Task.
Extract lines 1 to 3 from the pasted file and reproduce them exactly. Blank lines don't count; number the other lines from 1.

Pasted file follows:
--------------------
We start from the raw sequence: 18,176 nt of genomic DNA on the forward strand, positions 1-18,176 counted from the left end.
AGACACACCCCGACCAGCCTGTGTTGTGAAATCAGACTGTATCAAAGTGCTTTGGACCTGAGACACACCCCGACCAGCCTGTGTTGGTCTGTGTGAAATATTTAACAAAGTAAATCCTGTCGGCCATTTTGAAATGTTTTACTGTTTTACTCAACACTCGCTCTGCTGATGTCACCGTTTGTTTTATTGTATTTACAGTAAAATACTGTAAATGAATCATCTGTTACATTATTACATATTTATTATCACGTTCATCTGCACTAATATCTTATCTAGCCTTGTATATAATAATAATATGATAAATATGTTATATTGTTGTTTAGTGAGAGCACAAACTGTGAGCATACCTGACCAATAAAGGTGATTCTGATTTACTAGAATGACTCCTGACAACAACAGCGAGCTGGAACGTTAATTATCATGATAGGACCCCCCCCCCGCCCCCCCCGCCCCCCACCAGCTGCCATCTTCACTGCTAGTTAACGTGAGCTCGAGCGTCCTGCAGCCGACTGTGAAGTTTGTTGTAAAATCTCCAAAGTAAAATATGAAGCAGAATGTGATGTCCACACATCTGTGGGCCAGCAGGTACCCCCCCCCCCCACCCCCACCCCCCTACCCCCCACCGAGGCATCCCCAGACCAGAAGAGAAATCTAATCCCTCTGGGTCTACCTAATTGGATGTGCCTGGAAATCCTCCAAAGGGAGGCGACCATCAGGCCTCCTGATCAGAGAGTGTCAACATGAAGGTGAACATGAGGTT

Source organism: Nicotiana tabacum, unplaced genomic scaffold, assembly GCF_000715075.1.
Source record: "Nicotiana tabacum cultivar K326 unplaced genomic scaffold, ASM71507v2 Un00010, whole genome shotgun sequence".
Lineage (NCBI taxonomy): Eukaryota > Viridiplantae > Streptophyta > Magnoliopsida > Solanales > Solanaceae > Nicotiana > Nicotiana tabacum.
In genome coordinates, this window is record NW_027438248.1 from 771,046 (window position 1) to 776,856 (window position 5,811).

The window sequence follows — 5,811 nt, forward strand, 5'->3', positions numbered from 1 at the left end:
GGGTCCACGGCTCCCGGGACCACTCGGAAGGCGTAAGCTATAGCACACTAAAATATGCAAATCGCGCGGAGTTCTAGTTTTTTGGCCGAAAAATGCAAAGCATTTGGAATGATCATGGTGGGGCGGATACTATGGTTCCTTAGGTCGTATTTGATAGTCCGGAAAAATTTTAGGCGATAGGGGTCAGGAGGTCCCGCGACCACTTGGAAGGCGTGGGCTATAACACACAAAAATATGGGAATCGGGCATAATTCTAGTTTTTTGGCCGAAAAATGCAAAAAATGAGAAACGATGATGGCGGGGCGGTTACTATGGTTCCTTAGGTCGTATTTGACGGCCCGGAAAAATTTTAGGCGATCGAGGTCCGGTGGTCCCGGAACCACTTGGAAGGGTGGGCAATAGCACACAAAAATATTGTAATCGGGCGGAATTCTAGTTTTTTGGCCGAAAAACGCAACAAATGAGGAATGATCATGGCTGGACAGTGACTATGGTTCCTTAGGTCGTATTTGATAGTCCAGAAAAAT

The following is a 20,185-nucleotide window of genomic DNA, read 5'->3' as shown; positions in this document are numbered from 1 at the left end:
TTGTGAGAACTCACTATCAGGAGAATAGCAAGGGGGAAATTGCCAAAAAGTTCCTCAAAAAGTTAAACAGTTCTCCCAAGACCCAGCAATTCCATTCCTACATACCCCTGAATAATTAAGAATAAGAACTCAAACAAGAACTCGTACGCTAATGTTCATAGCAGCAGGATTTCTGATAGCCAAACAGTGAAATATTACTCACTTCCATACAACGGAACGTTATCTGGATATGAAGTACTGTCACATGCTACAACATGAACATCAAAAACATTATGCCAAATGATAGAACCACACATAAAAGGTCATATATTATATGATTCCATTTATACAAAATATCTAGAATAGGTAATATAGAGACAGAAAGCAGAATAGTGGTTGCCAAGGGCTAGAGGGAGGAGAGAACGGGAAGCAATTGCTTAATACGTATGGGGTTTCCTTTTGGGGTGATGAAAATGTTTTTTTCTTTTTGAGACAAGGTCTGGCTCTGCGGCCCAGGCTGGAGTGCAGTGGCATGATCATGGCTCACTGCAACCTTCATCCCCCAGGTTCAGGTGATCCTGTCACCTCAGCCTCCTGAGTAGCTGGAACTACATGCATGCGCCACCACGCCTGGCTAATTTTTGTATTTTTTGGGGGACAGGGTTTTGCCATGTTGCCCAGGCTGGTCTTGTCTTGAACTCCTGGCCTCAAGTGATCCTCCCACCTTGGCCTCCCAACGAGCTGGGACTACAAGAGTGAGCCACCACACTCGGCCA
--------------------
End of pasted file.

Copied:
We start from the raw sequence: 18,176 nt of genomic DNA on the forward strand, positions 1-18,176 counted from the left end.
AGACACACCCCGACCAGCCTGTGTTGTGAAATCAGACTGTATCAAAGTGCTTTGGACCTGAGACACACCCCGACCAGCCTGTGTTGGTCTGTGTGAAATATTTAACAAAGTAAATCCTGTCGGCCATTTTGAAATGTTTTACTGTTTTACTCAACACTCGCTCTGCTGATGTCACCGTTTGTTTTATTGTATTTACAGTAAAATACTGTAAATGAATCATCTGTTACATTATTACATATTTATTATCACGTTCATCTGCACTAATATCTTATCTAGCCTTGTATATAATAATAATATGATAAATATGTTATATTGTTGTTTAGTGAGAGCACAAACTGTGAGCATACCTGACCAATAAAGGTGATTCTGATTTACTAGAATGACTCCTGACAACAACAGCGAGCTGGAACGTTAATTATCATGATAGGACCCCCCCCCCGCCCCCCCCGCCCCCCACCAGCTGCCATCTTCACTGCTAGTTAACGTGAGCTCGAGCGTCCTGCAGCCGACTGTGAAGTTTGTTGTAAAATCTCCAAAGTAAAATATGAAGCAGAATGTGATGTCCACACATCTGTGGGCCAGCAGGTACCCCCCCCCCCCACCCCCACCCCCCTACCCCCCACCGAGGCATCCCCAGACCAGAAGAGAAATCTAATCCCTCTGGGTCTACCTAATTGGATGTGCCTGGAAATCCTCCAAAGGGAGGCGACCATCAGGCCTCCTGATCAGAGAGTGTCAACATGAAGGTGAACATGAGGTT

Source organism: Nicotiana tabacum, unplaced genomic scaffold, assembly GCF_000715075.1.